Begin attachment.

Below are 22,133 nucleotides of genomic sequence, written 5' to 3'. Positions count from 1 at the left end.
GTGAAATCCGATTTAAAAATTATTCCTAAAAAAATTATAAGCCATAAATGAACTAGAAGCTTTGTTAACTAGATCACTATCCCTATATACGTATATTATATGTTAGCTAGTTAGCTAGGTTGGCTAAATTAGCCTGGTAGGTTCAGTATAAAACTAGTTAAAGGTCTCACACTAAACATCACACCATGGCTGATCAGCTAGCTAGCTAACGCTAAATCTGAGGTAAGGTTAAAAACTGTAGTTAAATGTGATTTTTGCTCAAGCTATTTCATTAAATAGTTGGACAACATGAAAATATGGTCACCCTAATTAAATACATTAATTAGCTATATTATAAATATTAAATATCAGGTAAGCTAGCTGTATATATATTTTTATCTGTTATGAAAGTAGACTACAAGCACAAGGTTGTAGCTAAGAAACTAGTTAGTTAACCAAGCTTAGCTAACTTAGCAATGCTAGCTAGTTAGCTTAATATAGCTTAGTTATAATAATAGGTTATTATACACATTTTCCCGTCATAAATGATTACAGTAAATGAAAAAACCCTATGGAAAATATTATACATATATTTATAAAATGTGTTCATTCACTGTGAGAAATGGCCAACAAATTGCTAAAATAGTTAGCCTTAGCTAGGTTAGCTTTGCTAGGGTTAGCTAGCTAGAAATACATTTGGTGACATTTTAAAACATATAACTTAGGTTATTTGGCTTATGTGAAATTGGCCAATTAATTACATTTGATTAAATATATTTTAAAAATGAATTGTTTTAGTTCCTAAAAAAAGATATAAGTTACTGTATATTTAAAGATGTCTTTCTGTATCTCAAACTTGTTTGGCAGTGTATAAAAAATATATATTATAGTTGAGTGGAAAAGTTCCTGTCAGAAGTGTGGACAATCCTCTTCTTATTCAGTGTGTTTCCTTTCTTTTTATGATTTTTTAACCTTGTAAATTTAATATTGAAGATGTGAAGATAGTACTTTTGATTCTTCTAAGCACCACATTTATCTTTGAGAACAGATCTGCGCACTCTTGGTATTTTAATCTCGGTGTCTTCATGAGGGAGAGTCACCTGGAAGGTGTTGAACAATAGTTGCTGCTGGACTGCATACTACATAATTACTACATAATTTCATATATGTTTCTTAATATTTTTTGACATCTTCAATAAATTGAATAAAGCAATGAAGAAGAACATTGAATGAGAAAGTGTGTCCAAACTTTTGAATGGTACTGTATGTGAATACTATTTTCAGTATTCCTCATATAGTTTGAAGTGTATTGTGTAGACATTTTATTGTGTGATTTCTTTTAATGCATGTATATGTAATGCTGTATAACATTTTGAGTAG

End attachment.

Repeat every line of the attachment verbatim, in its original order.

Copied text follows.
Below are 22,133 nucleotides of genomic sequence, written 5' to 3'. Positions count from 1 at the left end.
GTGAAATCCGATTTAAAAATTATTCCTAAAAAAATTATAAGCCATAAATGAACTAGAAGCTTTGTTAACTAGATCACTATCCCTATATACGTATATTATATGTTAGCTAGTTAGCTAGGTTGGCTAAATTAGCCTGGTAGGTTCAGTATAAAACTAGTTAAAGGTCTCACACTAAACATCACACCATGGCTGATCAGCTAGCTAGCTAACGCTAAATCTGAGGTAAGGTTAAAAACTGTAGTTAAATGTGATTTTTGCTCAAGCTATTTCATTAAATAGTTGGACAACATGAAAATATGGTCACCCTAATTAAATACATTAATTAGCTATATTATAAATATTAAATATCAGGTAAGCTAGCTGTATATATATTTTTATCTGTTATGAAAGTAGACTACAAGCACAAGGTTGTAGCTAAGAAACTAGTTAGTTAACCAAGCTTAGCTAACTTAGCAATGCTAGCTAGTTAGCTTAATATAGCTTAGTTATAATAATAGGTTATTATACACATTTTCCCGTCATAAATGATTACAGTAAATGAAAAAACCCTATGGAAAATATTATACATATATTTATAAAATGTGTTCATTCACTGTGAGAAATGGCCAACAAATTGCTAAAATAGTTAGCCTTAGCTAGGTTAGCTTTGCTAGGGTTAGCTAGCTAGAAATACATTTGGTGACATTTTAAAACATATAACTTAGGTTATTTGGCTTATGTGAAATTGGCCAATTAATTACATTTGATTAAATATATTTTAAAAATGAATTGTTTTAGTTCCTAAAAAAAGATATAAGTTACTGTATATTTAAAGATGTCTTTCTGTATCTCAAACTTGTTTGGCAGTGTATAAAAAATATATATTATAGTTGAGTGGAAAAGTTCCTGTCAGAAGTGTGGACAATCCTCTTCTTATTCAGTGTGTTTCCTTTCTTTTTATGATTTTTTAACCTTGTAAATTTAATATTGAAGATGTGAAGATAGTACTTTTGATTCTTCTAAGCACCACATTTATCTTTGAGAACAGATCTGCGCACTCTTGGTATTTTAATCTCGGTGTCTTCATGAGGGAGAGTCACCTGGAAGGTGTTGAACAATAGTTGCTGCTGGACTGCATACTACATAATTACTACATAATTTCATATATGTTTCTTAATATTTTTTGACATCTTCAATAAATTGAATAAAGCAATGAAGAAGAACATTGAATGAGAAAGTGTGTCCAAACTTTTGAATGGTACTGTATGTGAATACTATTTTCAGTATTCCTCATATAGTTTGAAGTGTATTGTGTAGACATTTTATTGTGTGATTTCTTTTAATGCATGTATATGTAATGCTGTATAACATTTTGAGTAG